10 things you need to know today: June 30, 2022

The Jan. 6 committee subpoenas former White House counsel Pat Cipollone, NATO formally invites Finland and Sweden to join, and more

(Image credit: Europa Press/A.Ortega/Pool/Getty Images)

1. Jan. 6 committee subpoenas former White House counsel Pat Cipollone

The House committee investigating the Jan. 6, 2021, Capitol attack on Wednesday subpoenaed former White House counsel Pat Cipollone to discuss legal concerns he had raised "about President Trump's activities on Jan. 6 and in the days that preceded." The subpoena came a day after Cassidy Hutchinson, a former aide to Trump White House chief of staff Mark Meadows, told the committee that Cipollone had warned White House officials would "get charged with every crime imaginable" if they let Trump accompany his supporters to the Capitol on Jan. 6. Forty-eight percent of Americans now say Trump should be charged with a crime for his role in Jan. 6, a new Associated Press-NORC Center for Public Affairs Research poll finds, while 31 percent said he shouldn't be charged.

ABC News The Associated Press

2. NATO formally invites Finland, Sweden to join

NATO on Wednesday formally invited Finland and Sweden to join the Western military alliance, launching a months-long ratification process. Turkey on Tuesday had agreed to drop its opposition to the expansion after resolving its differences with the two Nordic nations over their support for Kurdish rebels Turkey considers terrorists. Adding Sweden and Finland to NATO was part of a united response across Europe to counter the threat posed by Russia's invasion of Ukraine, which many leaders in the region fear could lead to further aggression by Moscow. "The accession of Finland and Sweden will make them safer, NATO stronger, and the Euro-Atlantic area more secure," the alliance said a statement.

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3. U.S. to deploy troops to Poland as NATO responds to Russian aggression

The United States will station troops permanently in Poland for the first time as part of its biggest European military expansion since the Cold War, President Biden announced Wednesday at the opening of a North Atlantic Treaty Organization summit in Spain. "We're stepping up. We're proving that NATO is more needed now than it ever has been," Biden said. The U.S. move to expand its presence in the region with more troops, fighter aircraft, air-defense systems, and Navy ships comes after NATO announced plans to increase the number of troops on high alert from 40,000 to 300,000 in response to Russia's invasion of Ukraine. Biden said the U.S. would "respond to the changed security environment to defend every inch of allied territory."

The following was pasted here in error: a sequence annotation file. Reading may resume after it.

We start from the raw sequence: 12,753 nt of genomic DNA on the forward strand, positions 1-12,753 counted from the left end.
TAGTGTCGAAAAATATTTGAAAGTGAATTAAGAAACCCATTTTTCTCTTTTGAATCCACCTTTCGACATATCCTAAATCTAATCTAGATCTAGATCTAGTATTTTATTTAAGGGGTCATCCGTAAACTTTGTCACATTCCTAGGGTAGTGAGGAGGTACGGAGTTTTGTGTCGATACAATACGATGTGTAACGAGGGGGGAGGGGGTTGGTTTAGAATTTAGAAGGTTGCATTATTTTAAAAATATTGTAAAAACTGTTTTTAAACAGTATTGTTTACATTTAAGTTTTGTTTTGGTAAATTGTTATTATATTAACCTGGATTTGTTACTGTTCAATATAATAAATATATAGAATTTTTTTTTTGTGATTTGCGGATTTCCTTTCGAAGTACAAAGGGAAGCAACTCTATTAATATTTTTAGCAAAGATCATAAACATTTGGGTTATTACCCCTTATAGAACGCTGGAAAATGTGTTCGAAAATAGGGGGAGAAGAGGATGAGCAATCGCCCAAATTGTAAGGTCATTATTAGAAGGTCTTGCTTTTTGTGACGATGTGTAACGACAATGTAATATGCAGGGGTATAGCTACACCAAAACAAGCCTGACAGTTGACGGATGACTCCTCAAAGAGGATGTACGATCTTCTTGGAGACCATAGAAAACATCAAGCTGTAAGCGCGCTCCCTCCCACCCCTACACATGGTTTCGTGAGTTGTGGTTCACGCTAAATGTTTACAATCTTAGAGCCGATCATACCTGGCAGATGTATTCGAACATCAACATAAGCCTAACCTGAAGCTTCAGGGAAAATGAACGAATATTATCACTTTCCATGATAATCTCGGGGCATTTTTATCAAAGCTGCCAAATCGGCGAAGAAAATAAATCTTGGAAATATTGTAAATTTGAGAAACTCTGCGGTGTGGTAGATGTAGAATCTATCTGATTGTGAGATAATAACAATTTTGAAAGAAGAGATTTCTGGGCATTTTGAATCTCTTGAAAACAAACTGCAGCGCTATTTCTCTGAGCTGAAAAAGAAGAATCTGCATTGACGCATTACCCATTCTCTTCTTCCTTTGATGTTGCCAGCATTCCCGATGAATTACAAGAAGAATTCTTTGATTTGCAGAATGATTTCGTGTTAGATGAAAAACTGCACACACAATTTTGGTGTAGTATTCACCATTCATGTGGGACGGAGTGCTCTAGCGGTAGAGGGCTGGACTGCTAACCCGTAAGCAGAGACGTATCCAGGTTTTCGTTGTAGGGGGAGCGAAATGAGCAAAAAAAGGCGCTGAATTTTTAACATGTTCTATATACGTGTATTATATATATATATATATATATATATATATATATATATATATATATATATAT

The Wall Street Journal Financial Times

4. Ukraine announces biggest prisoner exchange yet with Russia

Ukraine on Wednesday announced its largest prisoner exchange with Russia since Russian President Vladimir Putin's forces invaded four months ago. Russia is returning 144 soldiers to Ukraine, including dozens who participated in the grueling attempt to defend the key port city of Mariupol. Denis Pushilin, the head of Russian proxy forces in Ukraine's eastern Donetsk region, said Ukraine would return the same number of Russian and pro-Russian forces under the agreement. More than 2,500 Ukrainian fighters surrendered in mid-May after a months-long last stand in bunkers and tunnels under Mariupol's vast Azovstal steel factory. Ukraine has pledged to do everything it can to free the Mariupol defenders.

The New York Times

5. French court finds 20 men guilty in 2015 Paris terrorist attacks

A panel of French judges on Wednesday found 20 people guilty of a string of terrorist attacks that killed 130 people in Paris in 2015, in the deadliest peacetime assault in French history. Salah Abdeslam, the only surviving member of the team of 10 Islamic State extremists who committed the shootings and bombings, was found guilty on all charges and sentenced to life in prison without parole. Nineteen others were found guilty of providing the attackers with logistical help in the assaults, which targeted the Bataclan music hall, six cafes, and the Stade de France sports stadium. Those defendants, convicted on charges that included being accomplices to murder and hostage-taking, received sentences of two years to life in prison.